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Sonja Biserko Declared Honorary
Citizen of Sarajevo

Sarajevo, April 6, 2011

At the ceremony marking the Day of Sarajevo Major Alija Behman conferred "Honorary Citizen" Award on Sonja Biserko, chairwoman of the Helsinki Committee for Human Rights in Serbia. The City Council decision of the award, read out last evening in the National Theater, quotes:

"At the time Sarajevo suffered under the siege she was not the one and only but was surely among the most articulated, bravest and staunchest advocates against the slaughter of innocent civilians of our country, and against the aggression on Bosnia-Herzegovina. At that time she was clearly and openly condemning nationalistic hegemony and warning against war crimes.

Today, she keeps insisting on non-impunity for war crimes and on documentation of the truth that should be available to the public internationally and in the region.

Notwithstanding verbal assaults and physical threats to which she has been exposed and still is, she remains committed to her just cause, and openly and with arguments stands for the protection and promotion of human rights.

She seeks the truth as a major precondition for regional stability. She takes that the generations to come need to communicate - which is easy for them as their languages are so alike - reach understanding and develop cooperation through facing up the truth.

The world public has recognized her just cause and her persevering, democratic struggle for the protection of human rights based on the principles of solidarity, humanity and tolerance among peoples and nations, for which she has been conferred many international awards.

Her perseverance and courage are amazing. These are the benchmarks of a humanist and a righteous person.

Indeed, Ms. Sonja Biserko, chairwoman of the Helsinki Committee for Human Rights in Serbia, deserves special respect. By bestowing this charter upon her, citizens of Sarajevo are expressing their gratitude."

In her thank-you address Sonja Biserko said:

"For twenty years I've been solely engaged in and focused on the defense of fundamental human rights and political freedoms in the Balkans. And in particular, in Bosnia-Herzegovina.

In the case of Bosnia-Herzegovina I've learned everything about today's distorted world, everything about human nature, everything about human community's ability to cope with the questions that are still open over here.

Sarajevo symbolizes everything I've been raising my voice against. It symbolizes war, aggression, destruction, inhumanity, exclusiveness.

Sarajevo symbolizes everything I've been standing for all these years. It symbolizes the struggle for the truth, tolerance, cohabitation, humanity, unselfishness and, finally, the ability for forgiveness.

Once genuinely safeguarded Bosnia-Herzegovina will equal the safeguard of the entire value system for which citizens of Sarajevo have stood for, the same as many in this region and in the world.

A consolidated, democratic Bosnia-Herzegovina, one homeland for three peoples, will be a sure sign that the world is on its way to recovery. Sarajevo has not won that battle yet. Why has it not? Why is it that Bosnia-Herzegovina has not managed yet to build itself into a state?

For sixteen years now we have been witnessing the policy that negates everything Sarajevo had demonstrated under its four-year siege. The truth about the character of the wars in the territory of ex-Yugoslavia, especially of the war in Bosnia-Herzegovina, is still denied in the region and in the parts of this very country. Internationally, some still treat it as a civil war in which all the three parties bear the same burden of guilt.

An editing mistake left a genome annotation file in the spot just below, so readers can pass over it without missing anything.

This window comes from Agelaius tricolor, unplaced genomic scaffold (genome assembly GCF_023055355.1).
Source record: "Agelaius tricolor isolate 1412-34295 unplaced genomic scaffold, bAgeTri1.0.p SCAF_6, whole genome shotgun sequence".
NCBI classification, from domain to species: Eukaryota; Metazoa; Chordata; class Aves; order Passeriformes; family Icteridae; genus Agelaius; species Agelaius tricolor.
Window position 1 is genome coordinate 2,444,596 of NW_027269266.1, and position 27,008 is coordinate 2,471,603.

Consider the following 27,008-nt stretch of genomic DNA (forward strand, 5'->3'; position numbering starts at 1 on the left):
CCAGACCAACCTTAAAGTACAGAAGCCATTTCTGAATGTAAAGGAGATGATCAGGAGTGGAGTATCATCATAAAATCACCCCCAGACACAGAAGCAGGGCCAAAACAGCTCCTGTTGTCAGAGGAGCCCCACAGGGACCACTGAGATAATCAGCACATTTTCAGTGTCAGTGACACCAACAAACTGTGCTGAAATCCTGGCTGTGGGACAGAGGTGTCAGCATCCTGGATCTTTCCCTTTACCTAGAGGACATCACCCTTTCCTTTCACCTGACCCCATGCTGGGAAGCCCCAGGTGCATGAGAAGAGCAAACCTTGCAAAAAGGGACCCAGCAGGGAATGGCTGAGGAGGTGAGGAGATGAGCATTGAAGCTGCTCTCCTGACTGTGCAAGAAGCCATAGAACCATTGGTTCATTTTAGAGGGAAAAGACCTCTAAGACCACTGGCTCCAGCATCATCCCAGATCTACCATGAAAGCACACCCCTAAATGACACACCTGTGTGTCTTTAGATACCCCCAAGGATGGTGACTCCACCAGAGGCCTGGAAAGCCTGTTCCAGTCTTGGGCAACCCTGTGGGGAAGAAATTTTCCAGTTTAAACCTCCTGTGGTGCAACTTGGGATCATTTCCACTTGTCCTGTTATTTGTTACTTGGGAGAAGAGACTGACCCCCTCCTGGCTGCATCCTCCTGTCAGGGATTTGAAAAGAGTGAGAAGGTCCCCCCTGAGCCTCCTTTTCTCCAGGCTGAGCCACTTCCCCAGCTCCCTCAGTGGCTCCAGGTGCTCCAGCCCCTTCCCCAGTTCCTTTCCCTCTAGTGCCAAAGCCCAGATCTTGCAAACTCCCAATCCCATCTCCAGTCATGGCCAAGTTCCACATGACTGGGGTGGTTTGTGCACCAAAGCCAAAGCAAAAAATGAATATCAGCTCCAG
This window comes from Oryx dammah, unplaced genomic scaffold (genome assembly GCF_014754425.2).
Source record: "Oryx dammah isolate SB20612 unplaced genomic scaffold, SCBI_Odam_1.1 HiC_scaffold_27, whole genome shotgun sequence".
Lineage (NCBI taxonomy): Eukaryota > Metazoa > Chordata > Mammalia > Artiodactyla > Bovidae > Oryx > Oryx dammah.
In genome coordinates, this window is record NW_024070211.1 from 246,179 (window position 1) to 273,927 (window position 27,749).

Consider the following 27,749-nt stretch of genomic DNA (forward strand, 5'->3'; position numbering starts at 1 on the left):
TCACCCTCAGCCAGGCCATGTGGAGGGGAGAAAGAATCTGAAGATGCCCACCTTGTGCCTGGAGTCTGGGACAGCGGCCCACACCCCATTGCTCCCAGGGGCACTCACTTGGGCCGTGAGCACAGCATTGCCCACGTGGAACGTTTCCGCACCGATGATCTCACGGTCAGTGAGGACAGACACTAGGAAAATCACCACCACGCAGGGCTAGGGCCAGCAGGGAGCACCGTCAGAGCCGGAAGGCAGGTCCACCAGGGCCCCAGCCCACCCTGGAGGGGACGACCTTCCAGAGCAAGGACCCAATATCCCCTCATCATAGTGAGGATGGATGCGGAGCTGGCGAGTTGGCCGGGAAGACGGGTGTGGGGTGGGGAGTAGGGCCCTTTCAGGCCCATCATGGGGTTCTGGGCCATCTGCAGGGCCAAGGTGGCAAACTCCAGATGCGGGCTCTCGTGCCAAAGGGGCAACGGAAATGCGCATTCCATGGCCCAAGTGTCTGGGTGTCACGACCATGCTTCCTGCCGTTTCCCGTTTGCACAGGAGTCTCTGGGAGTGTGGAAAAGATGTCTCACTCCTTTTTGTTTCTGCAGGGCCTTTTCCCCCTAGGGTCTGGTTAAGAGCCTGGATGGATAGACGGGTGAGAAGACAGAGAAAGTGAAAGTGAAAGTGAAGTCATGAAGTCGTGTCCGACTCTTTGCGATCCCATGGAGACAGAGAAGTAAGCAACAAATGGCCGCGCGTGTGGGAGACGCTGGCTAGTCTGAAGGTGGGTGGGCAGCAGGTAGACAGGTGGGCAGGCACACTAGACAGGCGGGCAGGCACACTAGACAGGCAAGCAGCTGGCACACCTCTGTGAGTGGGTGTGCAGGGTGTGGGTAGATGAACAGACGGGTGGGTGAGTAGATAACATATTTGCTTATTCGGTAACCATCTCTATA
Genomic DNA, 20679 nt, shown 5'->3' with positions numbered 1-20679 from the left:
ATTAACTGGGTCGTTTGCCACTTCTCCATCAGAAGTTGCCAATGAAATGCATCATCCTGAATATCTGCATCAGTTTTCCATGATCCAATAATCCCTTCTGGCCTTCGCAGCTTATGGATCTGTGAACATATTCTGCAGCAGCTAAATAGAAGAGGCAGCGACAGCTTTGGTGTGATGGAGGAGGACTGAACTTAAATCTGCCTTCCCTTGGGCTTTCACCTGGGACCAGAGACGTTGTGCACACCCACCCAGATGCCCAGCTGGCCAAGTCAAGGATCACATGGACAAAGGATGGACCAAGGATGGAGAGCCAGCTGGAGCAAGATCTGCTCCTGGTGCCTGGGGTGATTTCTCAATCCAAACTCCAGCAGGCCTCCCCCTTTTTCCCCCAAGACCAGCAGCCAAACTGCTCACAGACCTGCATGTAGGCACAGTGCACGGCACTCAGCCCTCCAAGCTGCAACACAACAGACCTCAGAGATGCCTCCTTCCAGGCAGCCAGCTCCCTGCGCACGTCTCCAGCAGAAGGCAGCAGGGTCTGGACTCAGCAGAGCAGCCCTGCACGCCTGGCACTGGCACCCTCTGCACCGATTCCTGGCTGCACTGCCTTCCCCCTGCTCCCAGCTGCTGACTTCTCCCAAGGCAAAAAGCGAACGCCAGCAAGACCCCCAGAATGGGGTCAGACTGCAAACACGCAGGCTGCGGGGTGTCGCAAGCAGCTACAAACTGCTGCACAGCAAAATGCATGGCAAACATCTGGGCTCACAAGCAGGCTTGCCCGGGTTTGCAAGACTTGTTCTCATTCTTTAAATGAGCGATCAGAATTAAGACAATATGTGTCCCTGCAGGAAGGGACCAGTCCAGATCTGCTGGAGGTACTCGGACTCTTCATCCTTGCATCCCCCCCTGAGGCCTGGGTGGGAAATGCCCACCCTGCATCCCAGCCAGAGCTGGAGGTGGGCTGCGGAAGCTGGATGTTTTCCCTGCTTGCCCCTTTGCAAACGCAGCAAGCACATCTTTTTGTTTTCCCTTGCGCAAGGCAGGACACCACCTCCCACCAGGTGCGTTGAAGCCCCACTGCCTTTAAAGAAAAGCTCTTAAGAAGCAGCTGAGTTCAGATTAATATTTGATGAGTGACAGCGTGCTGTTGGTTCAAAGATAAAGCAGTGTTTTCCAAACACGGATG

Serbian political and intellectual elites generally perceive that war as a liberation war. Having embraced such interpretation leaders of Republika Srpska have been endeavoring to estrange citizens of Republika Srpska from the very concept of a unified, democratic Bosnia-Herzegovina. Tensions between states and nations, as well as the problems deriving from various, even manipulative interpretations of these tensions, call for hard work that leads to democratic solutions.

Solutions to problems are not sought over here only. They are being sought worldwide. For me, a nation-state concept is artificial and unrealistic. A unified and democratic Bosnia-Herzegovina can only emerge from a general agreement on cohabitation reached by all citizens of Bosnia-Herzegovina, and when I say all I do not refer to nations such Serbs, Bosniaks and Croats. And the Balkan crisis can be settled only once the international community starts treating Bosnia-Herzegovina as a state with all its specificities and by its criteria. And Europe itself will be ready to face the challenges of the new era only once Sarajevo becomes again a symbol of citizenship and civil values.

It is my deep belief that Sarajevo can once again serve as a model of the course to be taken.

Thank you again for this mark of recognition that touched me deeply.

I also wish to thank you on behalf of all my associates, my friends and everyone in Europe and the world that have been supportive of my work and the work of the Helsinki Committee for Human Rights in Serbia.

May I also offer my sincere congratulations to you all and to citizens of Sarajevo on this memorable day.

I feel truly honored to be proclaimed your honorary citizen."



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